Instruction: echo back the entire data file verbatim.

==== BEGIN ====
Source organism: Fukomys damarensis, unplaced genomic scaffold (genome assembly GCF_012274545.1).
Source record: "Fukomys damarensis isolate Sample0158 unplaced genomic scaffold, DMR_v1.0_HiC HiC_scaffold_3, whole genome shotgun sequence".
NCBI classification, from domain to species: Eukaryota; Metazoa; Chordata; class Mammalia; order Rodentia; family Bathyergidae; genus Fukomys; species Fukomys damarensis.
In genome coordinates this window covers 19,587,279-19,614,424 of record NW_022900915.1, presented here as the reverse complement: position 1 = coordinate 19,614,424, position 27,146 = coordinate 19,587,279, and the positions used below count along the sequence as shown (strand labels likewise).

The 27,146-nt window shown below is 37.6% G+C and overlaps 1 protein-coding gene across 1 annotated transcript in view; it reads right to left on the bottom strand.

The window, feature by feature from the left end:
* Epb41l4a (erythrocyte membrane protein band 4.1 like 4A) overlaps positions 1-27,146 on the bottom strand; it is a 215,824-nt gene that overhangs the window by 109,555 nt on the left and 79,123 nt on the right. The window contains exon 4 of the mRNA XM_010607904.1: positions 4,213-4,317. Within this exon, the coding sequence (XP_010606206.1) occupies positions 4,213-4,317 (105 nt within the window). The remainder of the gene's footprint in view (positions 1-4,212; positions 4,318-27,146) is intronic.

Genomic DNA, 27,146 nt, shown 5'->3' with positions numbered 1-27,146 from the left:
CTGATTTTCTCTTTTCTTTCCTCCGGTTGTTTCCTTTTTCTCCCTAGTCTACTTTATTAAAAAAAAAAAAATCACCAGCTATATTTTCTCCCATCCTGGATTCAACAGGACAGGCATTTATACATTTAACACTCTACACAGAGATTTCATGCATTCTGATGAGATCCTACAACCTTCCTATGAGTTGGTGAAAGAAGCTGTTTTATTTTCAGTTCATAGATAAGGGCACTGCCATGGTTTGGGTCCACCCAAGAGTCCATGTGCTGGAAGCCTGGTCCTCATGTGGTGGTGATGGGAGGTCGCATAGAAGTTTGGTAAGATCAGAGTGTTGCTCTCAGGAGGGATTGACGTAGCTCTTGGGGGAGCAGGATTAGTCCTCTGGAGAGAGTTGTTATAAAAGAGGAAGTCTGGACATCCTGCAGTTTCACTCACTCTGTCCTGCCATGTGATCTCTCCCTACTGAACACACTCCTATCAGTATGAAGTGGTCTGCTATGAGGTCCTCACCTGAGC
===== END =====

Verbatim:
Source organism: Fukomys damarensis, unplaced genomic scaffold (genome assembly GCF_012274545.1).
Source record: "Fukomys damarensis isolate Sample0158 unplaced genomic scaffold, DMR_v1.0_HiC HiC_scaffold_3, whole genome shotgun sequence".
NCBI classification, from domain to species: Eukaryota; Metazoa; Chordata; class Mammalia; order Rodentia; family Bathyergidae; genus Fukomys; species Fukomys damarensis.
In genome coordinates this window covers 19,587,279-19,614,424 of record NW_022900915.1, presented here as the reverse complement: position 1 = coordinate 19,614,424, position 27,146 = coordinate 19,587,279, and the positions used below count along the sequence as shown (strand labels likewise).

The 27,146-nt window shown below is 37.6% G+C and overlaps 1 protein-coding gene across 1 annotated transcript in view; it reads right to left on the bottom strand.

The window, feature by feature from the left end:
* Epb41l4a (erythrocyte membrane protein band 4.1 like 4A) overlaps positions 1-27,146 on the bottom strand; it is a 215,824-nt gene that overhangs the window by 109,555 nt on the left and 79,123 nt on the right. The window contains exon 4 of the mRNA XM_010607904.1: positions 4,213-4,317. Within this exon, the coding sequence (XP_010606206.1) occupies positions 4,213-4,317 (105 nt within the window). The remainder of the gene's footprint in view (positions 1-4,212; positions 4,318-27,146) is intronic.

Genomic DNA, 27,146 nt, shown 5'->3' with positions numbered 1-27,146 from the left:
CTGATTTTCTCTTTTCTTTCCTCCGGTTGTTTCCTTTTTCTCCCTAGTCTACTTTATTAAAAAAAAAAAAATCACCAGCTATATTTTCTCCCATCCTGGATTCAACAGGACAGGCATTTATACATTTAACACTCTACACAGAGATTTCATGCATTCTGATGAGATCCTACAACCTTCCTATGAGTTGGTGAAAGAAGCTGTTTTATTTTCAGTTCATAGATAAGGGCACTGCCATGGTTTGGGTCCACCCAAGAGTCCATGTGCTGGAAGCCTGGTCCTCATGTGGTGGTGATGGGAGGTCGCATAGAAGTTTGGTAAGATCAGAGTGTTGCTCTCAGGAGGGATTGACGTAGCTCTTGGGGGAGCAGGATTAGTCCTCTGGAGAGAGTTGTTATAAAAGAGGAAGTCTGGACATCCTGCAGTTTCACTCACTCTGTCCTGCCATGTGATCTCTCCCTACTGAACACACTCCTATCAGTATGAAGTGGTCTGCTATGAGGTCCTCACCTGAGC